A reader points us to this Citizen Media Law Project report on an unlikely new front in the battle for press freedom and an unlikely freedom fighter.
A court in New Hampshire’s Rockingham County recently ordered the website Mortgage Lender Implode-O-Meter and its owner and editor Aaron Krowne to disclose the source of a chart it published showing a company called The Mortgage Specialists’s 2007 loan volume.
This was in the process of the Implode-O-Meter reporting on a nasty couple of settlements The Mortgage Specialists’ agreed to after the states of New Hampshire and Massachusetts said the company committed fraud. The Implode-O-Meter quoted the Union Leader’s report:
State regulators and investigators claim an inspection showed that The Mortgage Specialists:
* Represented photocopied customer signatures as originals;
* Removed a signature from a loan file;
* Altered broker fee agreements after the consumer signed the documents;
* Failed to keep customer application files under lock as required by the Gramm-Leach-Bliley Act;
* Fraudulently issued a 40-year adjustable rate mortgage with a balloon payment at the end of 30 years to a customer who had applied for a fixed-rate, 30-year mortgage.
Neighboring Massachusetts also was on the firm’s case, issuing a cease and desist order. The two states settled with The Mortgage Specialists a month later, with stiff penalties of $300,000 each against the company. New Hampshire got the company and its officers for an additional $125,000.
So Mortgage Implode-O-Meter wrote a roundup of the case and posted an internal Mortgage Specialists document (since temporarily removed) sent to it by an anonymous tipster. It seems pretty clear to me that this blog is a news site and the chart was part of its newsgathering.
Mortgage Specialists asked the Implode-O-Meter to take down the chart, which it did, as well as a
comment a reader posted that it says was false and defamatory, which Implode-O-Meter also took down. But Mortgage Specialists wanted to know who leaked it to them and who was responsible for the posted comment. The Implode-O-Meter refused to disclose these people, and Mortgage Specialists sued. Something tells me it wouldn’t have sued the Union Leader for doing journalism.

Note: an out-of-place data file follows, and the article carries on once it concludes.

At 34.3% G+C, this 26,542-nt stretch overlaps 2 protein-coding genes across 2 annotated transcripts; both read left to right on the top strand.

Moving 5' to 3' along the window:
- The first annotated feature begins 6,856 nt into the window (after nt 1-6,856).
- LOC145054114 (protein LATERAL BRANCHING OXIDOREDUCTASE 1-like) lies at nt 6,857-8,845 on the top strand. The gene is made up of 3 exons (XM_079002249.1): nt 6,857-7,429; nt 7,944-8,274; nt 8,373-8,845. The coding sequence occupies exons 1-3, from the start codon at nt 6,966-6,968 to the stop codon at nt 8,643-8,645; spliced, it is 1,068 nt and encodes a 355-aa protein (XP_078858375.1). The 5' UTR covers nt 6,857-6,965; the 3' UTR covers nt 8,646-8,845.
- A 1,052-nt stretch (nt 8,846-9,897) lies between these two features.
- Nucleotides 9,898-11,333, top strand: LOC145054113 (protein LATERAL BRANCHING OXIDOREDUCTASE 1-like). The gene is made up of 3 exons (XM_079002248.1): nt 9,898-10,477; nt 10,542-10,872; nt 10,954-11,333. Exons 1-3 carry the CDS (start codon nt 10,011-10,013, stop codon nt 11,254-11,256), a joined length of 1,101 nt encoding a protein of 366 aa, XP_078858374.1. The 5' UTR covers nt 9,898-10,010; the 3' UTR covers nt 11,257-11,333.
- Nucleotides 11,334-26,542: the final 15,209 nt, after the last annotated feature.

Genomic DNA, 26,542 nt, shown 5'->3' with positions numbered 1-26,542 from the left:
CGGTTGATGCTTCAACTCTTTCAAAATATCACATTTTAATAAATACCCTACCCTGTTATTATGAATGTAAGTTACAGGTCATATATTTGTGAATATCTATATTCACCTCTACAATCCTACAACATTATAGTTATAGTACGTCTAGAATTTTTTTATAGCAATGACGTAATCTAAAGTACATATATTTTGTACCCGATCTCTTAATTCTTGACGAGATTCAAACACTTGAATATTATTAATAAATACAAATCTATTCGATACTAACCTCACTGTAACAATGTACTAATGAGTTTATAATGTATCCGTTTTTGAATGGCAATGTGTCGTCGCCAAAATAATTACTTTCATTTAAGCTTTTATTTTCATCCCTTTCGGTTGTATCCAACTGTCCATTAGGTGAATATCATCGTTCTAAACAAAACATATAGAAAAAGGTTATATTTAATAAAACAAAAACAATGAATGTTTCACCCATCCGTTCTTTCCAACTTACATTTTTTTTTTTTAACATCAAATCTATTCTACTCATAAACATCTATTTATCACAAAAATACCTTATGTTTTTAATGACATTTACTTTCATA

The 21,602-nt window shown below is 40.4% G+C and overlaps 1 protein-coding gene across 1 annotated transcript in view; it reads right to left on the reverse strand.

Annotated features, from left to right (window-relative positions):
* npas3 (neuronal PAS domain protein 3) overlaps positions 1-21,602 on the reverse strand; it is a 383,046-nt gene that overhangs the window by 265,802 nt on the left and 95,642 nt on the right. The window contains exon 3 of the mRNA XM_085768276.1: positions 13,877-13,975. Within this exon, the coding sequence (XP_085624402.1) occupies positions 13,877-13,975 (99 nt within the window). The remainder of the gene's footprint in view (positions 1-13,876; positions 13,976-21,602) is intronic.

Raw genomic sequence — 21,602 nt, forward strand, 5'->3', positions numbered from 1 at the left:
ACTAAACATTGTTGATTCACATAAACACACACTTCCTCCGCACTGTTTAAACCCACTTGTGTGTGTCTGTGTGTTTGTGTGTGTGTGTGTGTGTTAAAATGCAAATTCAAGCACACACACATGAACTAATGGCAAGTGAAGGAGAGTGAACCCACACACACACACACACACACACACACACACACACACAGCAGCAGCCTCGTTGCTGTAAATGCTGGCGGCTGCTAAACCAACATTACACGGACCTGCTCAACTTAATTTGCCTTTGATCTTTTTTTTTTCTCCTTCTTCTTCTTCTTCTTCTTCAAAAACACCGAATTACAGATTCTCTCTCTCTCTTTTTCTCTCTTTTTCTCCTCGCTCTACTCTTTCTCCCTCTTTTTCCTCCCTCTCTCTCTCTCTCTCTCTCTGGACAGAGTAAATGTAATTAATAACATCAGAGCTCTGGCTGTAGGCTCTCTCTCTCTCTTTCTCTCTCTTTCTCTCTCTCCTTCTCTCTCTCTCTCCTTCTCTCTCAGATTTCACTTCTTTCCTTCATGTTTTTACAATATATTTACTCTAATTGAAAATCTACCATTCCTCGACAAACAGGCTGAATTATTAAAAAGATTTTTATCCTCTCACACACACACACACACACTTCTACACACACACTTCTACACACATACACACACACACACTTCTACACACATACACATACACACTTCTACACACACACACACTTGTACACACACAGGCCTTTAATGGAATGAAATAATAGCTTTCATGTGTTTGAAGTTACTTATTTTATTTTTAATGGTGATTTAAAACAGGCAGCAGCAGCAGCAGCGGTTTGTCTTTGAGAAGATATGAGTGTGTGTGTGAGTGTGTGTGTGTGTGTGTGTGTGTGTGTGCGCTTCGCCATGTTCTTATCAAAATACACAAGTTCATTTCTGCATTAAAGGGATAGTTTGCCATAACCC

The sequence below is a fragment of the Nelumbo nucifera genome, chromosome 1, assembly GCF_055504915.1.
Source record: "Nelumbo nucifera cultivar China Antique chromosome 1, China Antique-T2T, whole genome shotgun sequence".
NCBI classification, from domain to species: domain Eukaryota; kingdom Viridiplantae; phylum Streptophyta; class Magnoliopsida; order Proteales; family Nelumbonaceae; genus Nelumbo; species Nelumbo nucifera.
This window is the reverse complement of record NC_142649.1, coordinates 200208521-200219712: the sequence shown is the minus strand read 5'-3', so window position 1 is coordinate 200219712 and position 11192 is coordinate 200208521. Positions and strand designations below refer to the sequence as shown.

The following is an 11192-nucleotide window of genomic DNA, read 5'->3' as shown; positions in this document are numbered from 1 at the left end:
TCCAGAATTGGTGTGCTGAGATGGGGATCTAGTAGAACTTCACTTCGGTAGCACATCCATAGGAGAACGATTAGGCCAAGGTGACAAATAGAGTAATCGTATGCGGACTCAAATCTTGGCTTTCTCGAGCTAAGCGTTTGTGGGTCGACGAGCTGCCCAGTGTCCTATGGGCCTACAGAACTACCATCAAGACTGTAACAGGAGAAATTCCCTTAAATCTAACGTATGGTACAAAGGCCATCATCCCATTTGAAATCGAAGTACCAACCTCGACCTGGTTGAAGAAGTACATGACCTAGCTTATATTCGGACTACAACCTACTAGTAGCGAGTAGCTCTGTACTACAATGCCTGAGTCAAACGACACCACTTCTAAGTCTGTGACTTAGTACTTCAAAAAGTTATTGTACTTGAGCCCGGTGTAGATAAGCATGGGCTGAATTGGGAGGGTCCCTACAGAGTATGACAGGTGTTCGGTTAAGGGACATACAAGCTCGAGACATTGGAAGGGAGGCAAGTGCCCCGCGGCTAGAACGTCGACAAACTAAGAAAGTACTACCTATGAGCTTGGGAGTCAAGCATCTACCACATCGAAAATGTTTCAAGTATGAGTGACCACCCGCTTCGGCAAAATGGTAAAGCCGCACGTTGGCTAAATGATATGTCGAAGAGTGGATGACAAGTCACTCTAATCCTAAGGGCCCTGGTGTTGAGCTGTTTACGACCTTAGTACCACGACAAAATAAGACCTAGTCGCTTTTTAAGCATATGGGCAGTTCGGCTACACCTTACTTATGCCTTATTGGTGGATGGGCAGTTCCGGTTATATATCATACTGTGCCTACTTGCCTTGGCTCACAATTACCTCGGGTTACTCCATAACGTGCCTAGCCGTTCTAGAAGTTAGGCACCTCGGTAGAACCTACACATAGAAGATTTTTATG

The county judge, one Kenneth R. McHugh, ordered the Implode-O-Meter (whose incorporated name is awesome: Implode-Explode Heavy Industries Inc.) to hand over its source, to out its commenter, and to refrain from republishing the chart or the comment.
The Citizen Media Law Project (based at Harvard Law) says that’s prior restraint:
In fact, Justice McHugh’s order is a prior restraint because it enjoins ML-Implode and its agents, servants, employees, and representatives from “displaying, posting, publishing, distributing, linking to and/or otherwise providing any information for the access or other dissemination of copies and/or images of [the] 2007 Loan Chart and any information or data contained therein.” This is a classic prior restraint because it “actually forbid[s] speech activities.” Alexander v. United States, 509 U.S. 544, 550 (1993).
It does a nice job of running down another several reasons why this argument is terrible. But tell that to the judge, who ruled:
One would have hoped that when a legitimate publisher of information was notified of the fact that certain unauthorized information was given to it which was then published, presumably in good faith, the publisher would, in order to maintain the integrity of its publication, willingly provide the wronged party with the information requested.
Um, no, dude.
Further, Judge McHugh wrote:
The maintenance of a free press does not give a publisher the right to protect the identity of someone who has provided it with unauthorized or defamatory information.
Methinks McHugh needs to go read up on his First Amendment.
Citizen Media Law Project writes that it expects this case to be overturned by the state’s Supreme Court:
For now, the decision stands as an excellent example of why we need strong procedural safeguards for courts to follow when deciding whether or not to compel the identification of anonymous speakers, why shield laws that constrain judicial discretion are important, and why constitutional doctrine should limit judicial power to grant prior restraints to such a vanishingly small category of cases.